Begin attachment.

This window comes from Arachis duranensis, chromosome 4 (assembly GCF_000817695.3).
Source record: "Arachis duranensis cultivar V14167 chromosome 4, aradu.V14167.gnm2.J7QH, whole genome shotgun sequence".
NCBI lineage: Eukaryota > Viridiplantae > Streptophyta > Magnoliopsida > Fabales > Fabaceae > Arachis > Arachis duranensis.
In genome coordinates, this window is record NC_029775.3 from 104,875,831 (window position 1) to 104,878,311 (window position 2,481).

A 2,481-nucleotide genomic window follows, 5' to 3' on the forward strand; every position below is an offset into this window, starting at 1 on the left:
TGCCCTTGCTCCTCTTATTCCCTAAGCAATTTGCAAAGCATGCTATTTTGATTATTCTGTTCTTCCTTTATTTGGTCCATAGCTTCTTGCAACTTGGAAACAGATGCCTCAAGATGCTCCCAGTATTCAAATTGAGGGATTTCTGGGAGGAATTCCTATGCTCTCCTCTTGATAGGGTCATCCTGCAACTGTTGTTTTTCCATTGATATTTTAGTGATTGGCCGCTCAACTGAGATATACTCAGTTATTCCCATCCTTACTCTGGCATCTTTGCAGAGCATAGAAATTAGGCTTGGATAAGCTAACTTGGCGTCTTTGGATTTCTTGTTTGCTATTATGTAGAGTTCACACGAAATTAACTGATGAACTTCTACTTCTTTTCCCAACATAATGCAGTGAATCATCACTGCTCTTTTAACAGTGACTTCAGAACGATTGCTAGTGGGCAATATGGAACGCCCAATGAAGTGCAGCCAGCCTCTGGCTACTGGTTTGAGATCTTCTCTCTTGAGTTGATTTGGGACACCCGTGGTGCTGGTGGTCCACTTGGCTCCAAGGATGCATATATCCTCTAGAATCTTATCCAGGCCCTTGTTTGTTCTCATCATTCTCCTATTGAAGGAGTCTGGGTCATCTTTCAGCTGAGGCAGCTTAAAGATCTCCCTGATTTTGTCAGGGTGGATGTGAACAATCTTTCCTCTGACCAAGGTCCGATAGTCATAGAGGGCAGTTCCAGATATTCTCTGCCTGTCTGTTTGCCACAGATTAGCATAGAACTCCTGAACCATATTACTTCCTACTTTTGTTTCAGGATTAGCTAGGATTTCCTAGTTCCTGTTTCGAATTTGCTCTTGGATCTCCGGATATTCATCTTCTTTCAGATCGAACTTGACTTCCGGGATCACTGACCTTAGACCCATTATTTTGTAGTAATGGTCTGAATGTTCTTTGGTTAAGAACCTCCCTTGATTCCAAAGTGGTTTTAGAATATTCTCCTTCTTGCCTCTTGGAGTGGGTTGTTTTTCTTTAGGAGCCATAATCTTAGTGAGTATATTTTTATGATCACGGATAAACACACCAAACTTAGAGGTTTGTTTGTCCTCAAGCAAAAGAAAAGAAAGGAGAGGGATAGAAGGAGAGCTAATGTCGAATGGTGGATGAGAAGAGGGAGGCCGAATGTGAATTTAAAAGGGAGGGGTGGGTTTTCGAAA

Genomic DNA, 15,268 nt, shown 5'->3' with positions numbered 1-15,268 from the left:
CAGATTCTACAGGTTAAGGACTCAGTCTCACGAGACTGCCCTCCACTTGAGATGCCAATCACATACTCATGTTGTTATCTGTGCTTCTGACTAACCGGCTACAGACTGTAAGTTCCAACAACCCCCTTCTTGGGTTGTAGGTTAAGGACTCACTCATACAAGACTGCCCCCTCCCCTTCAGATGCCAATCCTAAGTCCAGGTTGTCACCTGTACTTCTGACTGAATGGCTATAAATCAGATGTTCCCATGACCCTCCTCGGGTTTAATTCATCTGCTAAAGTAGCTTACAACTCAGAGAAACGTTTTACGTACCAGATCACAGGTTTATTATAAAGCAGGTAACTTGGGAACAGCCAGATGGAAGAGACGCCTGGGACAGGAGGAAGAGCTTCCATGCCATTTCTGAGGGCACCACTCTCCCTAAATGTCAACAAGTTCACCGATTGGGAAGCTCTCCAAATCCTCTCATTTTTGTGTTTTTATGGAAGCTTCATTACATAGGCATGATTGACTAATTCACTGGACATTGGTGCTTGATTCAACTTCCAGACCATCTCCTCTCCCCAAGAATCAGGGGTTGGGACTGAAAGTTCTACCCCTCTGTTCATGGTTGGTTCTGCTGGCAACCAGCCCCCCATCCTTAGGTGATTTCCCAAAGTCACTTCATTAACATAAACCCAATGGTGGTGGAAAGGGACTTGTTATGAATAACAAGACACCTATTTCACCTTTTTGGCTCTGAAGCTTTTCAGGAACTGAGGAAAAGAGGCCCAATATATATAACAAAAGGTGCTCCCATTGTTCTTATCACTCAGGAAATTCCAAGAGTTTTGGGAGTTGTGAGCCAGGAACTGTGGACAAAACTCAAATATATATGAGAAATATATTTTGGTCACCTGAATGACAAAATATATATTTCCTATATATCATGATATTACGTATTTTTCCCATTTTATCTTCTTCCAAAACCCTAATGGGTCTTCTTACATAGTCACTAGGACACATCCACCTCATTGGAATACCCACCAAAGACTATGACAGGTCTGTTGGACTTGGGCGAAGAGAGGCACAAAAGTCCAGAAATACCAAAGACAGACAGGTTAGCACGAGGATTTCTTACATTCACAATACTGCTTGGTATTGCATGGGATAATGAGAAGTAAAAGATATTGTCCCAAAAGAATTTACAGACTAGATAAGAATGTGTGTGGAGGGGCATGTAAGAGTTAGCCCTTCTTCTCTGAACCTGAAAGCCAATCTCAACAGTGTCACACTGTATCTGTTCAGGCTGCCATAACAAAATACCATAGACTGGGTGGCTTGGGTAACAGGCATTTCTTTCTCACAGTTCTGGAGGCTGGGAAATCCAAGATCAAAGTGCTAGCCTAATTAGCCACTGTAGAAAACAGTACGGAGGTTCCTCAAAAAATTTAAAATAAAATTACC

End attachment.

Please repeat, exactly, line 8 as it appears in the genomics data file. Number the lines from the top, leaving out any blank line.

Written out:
CAGATTCTACAGGTTAAGGACTCAGTCTCACGAGACTGCCCTCCACTTGAGATGCCAATCACATACTCATGTTGTTATCTGTGCTTCTGACTAACCGGCTACAGACTGTAAGTTCCAACAACCCCCTTCTTGGGTTGTAGGTTAAGGACTCACTCATACAAGACTGCCCCCTCCCCTTCAGATGCCAATCCTAAGTCCAGGTTGTCACCTGTACTTCTGACTGAATGGCTATAAATCAGATGTTCCCATGACCCTCCTCGGGTTTAATTCATCTGCTAAAGTAGCTTACAACTCAGAGAAACGTTTTACGTACCAGATCACAGGTTTATTATAAAGCAGGTAACTTGGGAACAGCCAGATGGAAGAGACGCCTGGGACAGGAGGAAGAGCTTCCATGCCATTTCTGAGGGCACCACTCTCCCTAAATGTCAACAAGTTCACCGATTGGGAAGCTCTCCAAATCCTCTCATTTTTGTGTTTTTATGGAAGCTTCATTACATAGGCATGATTGACTAATTCACTGGACATTGGTGCTTGATTCAACTTCCAGACCATCTCCTCTCCCCAAGAATCAGGGGTTGGGACTGAAAGTTCTACCCCTCTGTTCATGGTTGGTTCTGCTGGCAACCAGCCCCCCATCCTTAGGTGATTTCCCAAAGTCACTTCATTAACATAAACCCAATGGTGGTGGAAAGGGACTTGTTATGAATAACAAGACACCTATTTCACCTTTTTGGCTCTGAAGCTTTTCAGGAACTGAGGAAAAGAGGCCCAATATATATAACAAAAGGTGCTCCCATTGTTCTTATCACTCAGGAAATTCCAAGAGTTTTGGGAGTTGTGAGCCAGGAACTGTGGACAAAACTCAAATATATATGAGAAATATATTTTGGTCACCTGAATGACAAAATATATATTTCCTATATATCATGATATTACGTATTTTTCCCATTTTATCTTCTTCCAAAACCCTAATGGGTCTTCTTACATAGTCACTAGGACACATCCACCTCATTGGAATACCCACCAAAGACTATGACAGGTCTGTTGGACTTGGGCGAAGAGAGGCACAAAAGTCCAGAAATACCAAAGACAGACAGGTTAGCACGAGGATTTCTTACATTCACAATACTGCTTGGTATTGCATGGGATAATGAGAAGTAAAAGATATTGTCCCAAAAGAATTTACAGACTAGATAAGAATGTGTGTGGAGGGGCATGTAAGAGTTAGCCCTTCTTCTCTGAACCTGAAAGCCAATCTCAACAGTGTCACACTGTATCTGTTCAGGCTGCCATAACAAAATACCATAGACTGGGTGGCTTGGGTAACAGGCATTTCTTTCTCACAGTTCTGGAGGCTGGGAAATCCAAGATCAAAGTGCTAGCCTAATTAGCCACTGTAGAAAACAGTACGGAGGTTCCTCAAAAAATTTAAAATAAAATTACC